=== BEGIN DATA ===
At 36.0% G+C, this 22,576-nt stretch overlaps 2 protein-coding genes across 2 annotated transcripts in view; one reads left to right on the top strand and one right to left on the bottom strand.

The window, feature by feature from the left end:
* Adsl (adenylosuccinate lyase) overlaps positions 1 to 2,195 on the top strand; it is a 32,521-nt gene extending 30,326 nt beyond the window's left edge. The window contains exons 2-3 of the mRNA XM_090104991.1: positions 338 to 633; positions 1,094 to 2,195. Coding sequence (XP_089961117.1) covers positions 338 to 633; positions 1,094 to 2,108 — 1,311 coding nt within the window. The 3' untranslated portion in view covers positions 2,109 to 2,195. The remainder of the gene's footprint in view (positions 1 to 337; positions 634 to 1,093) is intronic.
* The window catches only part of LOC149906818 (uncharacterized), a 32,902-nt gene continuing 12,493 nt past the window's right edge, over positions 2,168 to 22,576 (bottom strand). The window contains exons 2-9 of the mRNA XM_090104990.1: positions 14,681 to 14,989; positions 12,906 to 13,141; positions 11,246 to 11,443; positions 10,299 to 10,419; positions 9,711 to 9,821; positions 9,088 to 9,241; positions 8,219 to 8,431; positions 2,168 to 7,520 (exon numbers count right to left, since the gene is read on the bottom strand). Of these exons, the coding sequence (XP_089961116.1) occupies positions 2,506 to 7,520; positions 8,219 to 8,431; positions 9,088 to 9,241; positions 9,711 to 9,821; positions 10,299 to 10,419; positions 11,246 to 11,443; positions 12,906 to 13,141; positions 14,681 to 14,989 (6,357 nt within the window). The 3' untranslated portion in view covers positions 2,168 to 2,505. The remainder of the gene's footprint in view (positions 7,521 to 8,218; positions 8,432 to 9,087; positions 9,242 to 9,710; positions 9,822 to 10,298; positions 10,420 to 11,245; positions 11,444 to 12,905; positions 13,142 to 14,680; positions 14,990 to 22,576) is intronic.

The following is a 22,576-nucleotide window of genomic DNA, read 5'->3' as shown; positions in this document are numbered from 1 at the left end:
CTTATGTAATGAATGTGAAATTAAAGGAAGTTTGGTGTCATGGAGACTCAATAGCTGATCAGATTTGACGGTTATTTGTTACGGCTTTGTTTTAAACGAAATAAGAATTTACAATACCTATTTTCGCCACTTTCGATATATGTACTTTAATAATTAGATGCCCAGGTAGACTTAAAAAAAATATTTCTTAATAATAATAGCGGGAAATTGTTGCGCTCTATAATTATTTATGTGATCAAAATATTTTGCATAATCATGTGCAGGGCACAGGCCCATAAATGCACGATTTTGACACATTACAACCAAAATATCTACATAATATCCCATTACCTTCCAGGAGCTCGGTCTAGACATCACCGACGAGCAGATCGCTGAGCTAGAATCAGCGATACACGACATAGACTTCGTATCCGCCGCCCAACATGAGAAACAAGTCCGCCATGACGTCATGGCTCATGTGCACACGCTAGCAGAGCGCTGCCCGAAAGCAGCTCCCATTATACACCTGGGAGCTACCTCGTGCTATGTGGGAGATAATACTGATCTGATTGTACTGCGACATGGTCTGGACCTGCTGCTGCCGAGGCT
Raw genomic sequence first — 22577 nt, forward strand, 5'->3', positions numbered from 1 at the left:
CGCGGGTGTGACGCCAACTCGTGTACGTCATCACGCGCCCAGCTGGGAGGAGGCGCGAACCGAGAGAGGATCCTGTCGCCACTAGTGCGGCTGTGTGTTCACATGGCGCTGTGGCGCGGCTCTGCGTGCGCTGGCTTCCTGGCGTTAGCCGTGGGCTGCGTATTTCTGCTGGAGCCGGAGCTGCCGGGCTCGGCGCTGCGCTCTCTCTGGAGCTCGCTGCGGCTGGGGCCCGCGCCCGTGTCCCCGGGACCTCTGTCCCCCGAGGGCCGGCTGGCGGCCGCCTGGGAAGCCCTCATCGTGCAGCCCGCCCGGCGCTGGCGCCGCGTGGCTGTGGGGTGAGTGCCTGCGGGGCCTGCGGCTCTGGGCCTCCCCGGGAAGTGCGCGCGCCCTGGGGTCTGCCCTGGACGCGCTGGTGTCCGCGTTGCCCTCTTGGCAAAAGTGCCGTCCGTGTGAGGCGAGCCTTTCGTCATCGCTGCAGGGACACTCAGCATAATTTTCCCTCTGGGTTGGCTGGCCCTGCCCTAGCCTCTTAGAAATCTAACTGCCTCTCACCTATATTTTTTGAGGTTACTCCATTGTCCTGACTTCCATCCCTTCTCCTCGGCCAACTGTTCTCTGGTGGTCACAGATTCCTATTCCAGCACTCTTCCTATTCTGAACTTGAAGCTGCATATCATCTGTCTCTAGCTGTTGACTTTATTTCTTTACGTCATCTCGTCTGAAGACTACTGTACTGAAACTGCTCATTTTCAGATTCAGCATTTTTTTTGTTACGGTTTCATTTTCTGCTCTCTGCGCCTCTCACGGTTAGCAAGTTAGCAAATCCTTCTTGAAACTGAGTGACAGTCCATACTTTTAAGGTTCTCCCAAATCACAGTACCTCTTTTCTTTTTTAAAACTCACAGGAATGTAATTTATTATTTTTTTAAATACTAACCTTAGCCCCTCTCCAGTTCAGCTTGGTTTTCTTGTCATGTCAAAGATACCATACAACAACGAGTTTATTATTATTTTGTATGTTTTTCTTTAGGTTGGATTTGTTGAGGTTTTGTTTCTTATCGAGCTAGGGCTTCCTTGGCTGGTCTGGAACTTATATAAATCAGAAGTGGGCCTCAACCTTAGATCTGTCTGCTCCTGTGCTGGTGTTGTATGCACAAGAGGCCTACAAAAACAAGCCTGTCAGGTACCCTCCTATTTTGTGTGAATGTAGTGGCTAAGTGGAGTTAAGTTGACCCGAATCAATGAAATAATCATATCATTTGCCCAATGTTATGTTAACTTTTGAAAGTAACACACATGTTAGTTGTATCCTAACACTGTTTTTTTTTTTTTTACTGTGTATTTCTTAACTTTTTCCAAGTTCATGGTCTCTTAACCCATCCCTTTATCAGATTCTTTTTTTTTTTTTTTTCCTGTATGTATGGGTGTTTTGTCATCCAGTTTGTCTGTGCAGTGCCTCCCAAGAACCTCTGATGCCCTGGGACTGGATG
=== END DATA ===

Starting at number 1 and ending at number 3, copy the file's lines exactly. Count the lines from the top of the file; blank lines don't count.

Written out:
At 36.0% G+C, this 22,576-nt stretch overlaps 2 protein-coding genes across 2 annotated transcripts in view; one reads left to right on the top strand and one right to left on the bottom strand.

The window, feature by feature from the left end:
* Adsl (adenylosuccinate lyase) overlaps positions 1 to 2,195 on the top strand; it is a 32,521-nt gene extending 30,326 nt beyond the window's left edge. The window contains exons 2-3 of the mRNA XM_090104991.1: positions 338 to 633; positions 1,094 to 2,195. Coding sequence (XP_089961117.1) covers positions 338 to 633; positions 1,094 to 2,108 — 1,311 coding nt within the window. The 3' untranslated portion in view covers positions 2,109 to 2,195. The remainder of the gene's footprint in view (positions 1 to 337; positions 634 to 1,093) is intronic.